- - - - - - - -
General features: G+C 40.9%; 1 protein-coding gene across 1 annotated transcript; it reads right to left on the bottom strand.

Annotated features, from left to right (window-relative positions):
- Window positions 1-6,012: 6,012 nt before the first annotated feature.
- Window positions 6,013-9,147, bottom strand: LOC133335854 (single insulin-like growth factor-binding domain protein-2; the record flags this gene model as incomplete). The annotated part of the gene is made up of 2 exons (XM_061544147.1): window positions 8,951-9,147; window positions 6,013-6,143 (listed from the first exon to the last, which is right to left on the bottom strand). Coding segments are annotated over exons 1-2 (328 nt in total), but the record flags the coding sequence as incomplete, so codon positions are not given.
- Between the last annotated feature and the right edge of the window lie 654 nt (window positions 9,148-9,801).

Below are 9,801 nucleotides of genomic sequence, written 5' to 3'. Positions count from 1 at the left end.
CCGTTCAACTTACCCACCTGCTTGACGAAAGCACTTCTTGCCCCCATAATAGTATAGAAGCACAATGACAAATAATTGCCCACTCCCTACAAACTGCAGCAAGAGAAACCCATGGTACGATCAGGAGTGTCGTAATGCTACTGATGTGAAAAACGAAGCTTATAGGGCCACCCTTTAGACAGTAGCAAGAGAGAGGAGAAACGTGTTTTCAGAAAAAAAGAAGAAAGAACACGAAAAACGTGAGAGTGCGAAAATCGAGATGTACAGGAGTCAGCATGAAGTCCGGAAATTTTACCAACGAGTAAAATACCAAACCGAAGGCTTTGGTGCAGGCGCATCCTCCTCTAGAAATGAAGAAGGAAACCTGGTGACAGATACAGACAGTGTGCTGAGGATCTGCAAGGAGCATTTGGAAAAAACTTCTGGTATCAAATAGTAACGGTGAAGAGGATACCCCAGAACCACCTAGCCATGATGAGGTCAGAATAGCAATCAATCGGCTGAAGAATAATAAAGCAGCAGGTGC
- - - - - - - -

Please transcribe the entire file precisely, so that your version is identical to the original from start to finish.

General features: G+C 40.9%; 1 protein-coding gene across 1 annotated transcript; it reads right to left on the bottom strand.

Annotated features, from left to right (window-relative positions):
- Window positions 1-6,012: 6,012 nt before the first annotated feature.
- Window positions 6,013-9,147, bottom strand: LOC133335854 (single insulin-like growth factor-binding domain protein-2; the record flags this gene model as incomplete). The annotated part of the gene is made up of 2 exons (XM_061544147.1): window positions 8,951-9,147; window positions 6,013-6,143 (listed from the first exon to the last, which is right to left on the bottom strand). Coding segments are annotated over exons 1-2 (328 nt in total), but the record flags the coding sequence as incomplete, so codon positions are not given.
- Between the last annotated feature and the right edge of the window lie 654 nt (window positions 9,148-9,801).

Below are 9,801 nucleotides of genomic sequence, written 5' to 3'. Positions count from 1 at the left end.
CCGTTCAACTTACCCACCTGCTTGACGAAAGCACTTCTTGCCCCCATAATAGTATAGAAGCACAATGACAAATAATTGCCCACTCCCTACAAACTGCAGCAAGAGAAACCCATGGTACGATCAGGAGTGTCGTAATGCTACTGATGTGAAAAACGAAGCTTATAGGGCCACCCTTTAGACAGTAGCAAGAGAGAGGAGAAACGTGTTTTCAGAAAAAAAGAAGAAAGAACACGAAAAACGTGAGAGTGCGAAAATCGAGATGTACAGGAGTCAGCATGAAGTCCGGAAATTTTACCAACGAGTAAAATACCAAACCGAAGGCTTTGGTGCAGGCGCATCCTCCTCTAGAAATGAAGAAGGAAACCTGGTGACAGATACAGACAGTGTGCTGAGGATCTGCAAGGAGCATTTGGAAAAAACTTCTGGTATCAAATAGTAACGGTGAAGAGGATACCCCAGAACCACCTAGCCATGATGAGGTCAGAATAGCAATCAATCGGCTGAAGAATAATAAAGCAGCAGGTGC